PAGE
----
Just because I like looking at things from a different angle, I’ve been thinking about how I’d encourage people to wear masks if I were their personal coach. Honestly, I got the idea from looking at a couple dozen various memes and arguments, and becoming curious about what I’d do differently.
This actually fits in pretty well with what personal coaching is all about. As I see it, my job is to encourage and to train people to adopt and to maintain new habits that will bring them better results in life, including habits that improve or maintain physical health. It’s my goal to take people from where they are to where they want to be, and sometimes I have some ideas on how they can get there. So, if I were to coach a client on the value of wearing masks, and to teach them how to keep the habit, what would I say?
Of course I wouldn’t just tell them to wear a mask. It doesn’t take any skills to say that, or to say it angrily for that matter. I’d be a lousy coach if I just said, “Wear a mask”. I’d be a lousier coach if I told them it was an obvious thing to do, or if I called them names or demeaned them personally for not wearing one. My clients have had plenty of people hound them in their lives, and that didn’t get them where they want to be. They come to me for a different approach.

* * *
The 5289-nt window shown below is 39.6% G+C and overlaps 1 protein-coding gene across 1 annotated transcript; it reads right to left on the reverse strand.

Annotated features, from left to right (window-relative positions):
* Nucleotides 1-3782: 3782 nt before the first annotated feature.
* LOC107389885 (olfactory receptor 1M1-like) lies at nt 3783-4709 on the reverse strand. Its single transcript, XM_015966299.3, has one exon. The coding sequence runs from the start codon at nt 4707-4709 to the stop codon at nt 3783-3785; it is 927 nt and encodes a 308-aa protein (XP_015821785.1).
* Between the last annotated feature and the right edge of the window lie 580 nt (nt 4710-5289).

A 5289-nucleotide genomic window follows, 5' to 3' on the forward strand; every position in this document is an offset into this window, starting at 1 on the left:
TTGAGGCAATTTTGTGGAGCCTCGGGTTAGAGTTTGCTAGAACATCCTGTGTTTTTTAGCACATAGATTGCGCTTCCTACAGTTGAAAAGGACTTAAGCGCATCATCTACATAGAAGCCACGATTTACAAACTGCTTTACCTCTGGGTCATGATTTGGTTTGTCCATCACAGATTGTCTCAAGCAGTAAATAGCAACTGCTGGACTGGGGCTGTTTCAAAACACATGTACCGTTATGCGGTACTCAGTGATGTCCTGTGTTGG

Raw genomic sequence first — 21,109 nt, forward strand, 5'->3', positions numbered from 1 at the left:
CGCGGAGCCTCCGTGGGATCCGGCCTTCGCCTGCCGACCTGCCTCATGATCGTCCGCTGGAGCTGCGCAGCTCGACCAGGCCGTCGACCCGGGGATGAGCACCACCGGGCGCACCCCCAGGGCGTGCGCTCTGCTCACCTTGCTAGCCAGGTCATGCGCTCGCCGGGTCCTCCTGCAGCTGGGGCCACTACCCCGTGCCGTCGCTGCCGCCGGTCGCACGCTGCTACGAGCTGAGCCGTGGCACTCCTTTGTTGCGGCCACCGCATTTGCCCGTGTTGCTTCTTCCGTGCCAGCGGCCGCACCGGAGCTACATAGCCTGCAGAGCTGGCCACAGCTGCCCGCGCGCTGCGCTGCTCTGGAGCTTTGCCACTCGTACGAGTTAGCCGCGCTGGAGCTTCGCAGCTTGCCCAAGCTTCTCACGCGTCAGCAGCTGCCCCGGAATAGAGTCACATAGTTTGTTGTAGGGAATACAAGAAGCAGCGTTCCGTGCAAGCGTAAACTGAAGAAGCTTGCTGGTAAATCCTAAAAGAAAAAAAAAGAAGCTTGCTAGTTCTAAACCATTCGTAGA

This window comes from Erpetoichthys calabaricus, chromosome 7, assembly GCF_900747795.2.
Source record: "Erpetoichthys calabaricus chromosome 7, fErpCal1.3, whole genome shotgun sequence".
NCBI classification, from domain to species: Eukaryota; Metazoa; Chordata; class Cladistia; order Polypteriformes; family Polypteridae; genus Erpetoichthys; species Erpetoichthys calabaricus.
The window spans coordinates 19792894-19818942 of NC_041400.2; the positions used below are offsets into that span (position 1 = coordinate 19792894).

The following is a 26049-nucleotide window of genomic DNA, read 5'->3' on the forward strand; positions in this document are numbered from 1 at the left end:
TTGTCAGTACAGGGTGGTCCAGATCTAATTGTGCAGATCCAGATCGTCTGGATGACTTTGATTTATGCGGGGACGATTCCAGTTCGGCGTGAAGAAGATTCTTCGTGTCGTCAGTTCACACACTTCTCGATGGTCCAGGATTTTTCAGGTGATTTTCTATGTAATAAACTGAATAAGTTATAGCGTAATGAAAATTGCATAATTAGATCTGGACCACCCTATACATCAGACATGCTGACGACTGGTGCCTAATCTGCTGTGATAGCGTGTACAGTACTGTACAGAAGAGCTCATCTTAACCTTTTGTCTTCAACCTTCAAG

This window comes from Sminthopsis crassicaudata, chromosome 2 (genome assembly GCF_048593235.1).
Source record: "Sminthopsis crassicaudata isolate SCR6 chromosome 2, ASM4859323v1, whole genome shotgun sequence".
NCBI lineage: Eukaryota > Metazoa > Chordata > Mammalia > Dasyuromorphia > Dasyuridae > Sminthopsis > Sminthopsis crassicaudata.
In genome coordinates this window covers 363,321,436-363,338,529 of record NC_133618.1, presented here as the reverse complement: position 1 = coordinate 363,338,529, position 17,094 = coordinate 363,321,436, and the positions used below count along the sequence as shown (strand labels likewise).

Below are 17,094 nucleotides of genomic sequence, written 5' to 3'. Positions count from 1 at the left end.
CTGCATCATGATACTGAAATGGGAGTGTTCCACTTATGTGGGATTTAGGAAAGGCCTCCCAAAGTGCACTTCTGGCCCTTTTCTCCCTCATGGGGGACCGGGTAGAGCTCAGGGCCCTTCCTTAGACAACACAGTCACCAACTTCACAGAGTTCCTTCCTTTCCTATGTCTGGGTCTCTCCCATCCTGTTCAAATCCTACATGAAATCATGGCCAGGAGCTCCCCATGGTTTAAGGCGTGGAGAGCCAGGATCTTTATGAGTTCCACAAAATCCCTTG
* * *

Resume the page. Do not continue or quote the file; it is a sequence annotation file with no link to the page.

Of course, not everyone is autistic — heck, not even all my past or potential clients are. These days, though, people are experiencing more moments and aspects of autism. People are feeling more attacked or encroached on, and are more likely to counterattack in response, or simply to defy what they see as bossy orders. It’s basic human psychology — forbidding something makes it more enticing, and mandating it makes it more undesirable, and either way we sometimes forget whether what is mandated or forbidden is a good idea.
Feeling attacked while scrolling through social media can be natural. To put it bluntly, most of the memes and arguments I’ve read, regarding masks, are things I would never say to a client. They consist of yelling, questioning people’s intelligence and maturity, and calls for coercion. Not only is that unkind, but it’s counter-productive. In my experience, people are more likely to argue or to resist than to listen fully to what I have to say, let alone to heed or to follow it.
Aside from military training, which has a pragmatically sound purpose — to help condition personnel to win battles — people generally respond poorly to someone who says, “You’re an asshole, now do what I tell you!” I know I’d hate doing what such a person tells me, especially if, after they nag me for so long, I follow their advice — say, by starting to wear a mask. I’d imagine them feeling a swaggering sense of victory and saying, “About time you started making sense!”
This is why, if I were trying to persuade people to wear a mask, I’d take an approach that is as close to the complete opposite of the prevailing tone of the social-media posts I’ve seen. As I see it, most of the memes follow the cliche of doing the same thing over and over again, and expecting a different result. I would do something different.
Now, at this time, I should mention that there are people who have legitimate medical or psychological reasons not to wear a mask. I would stop teaching them the habit, then and there, and instead concentrate on other precautions, such as ordering mostly online and curbside service.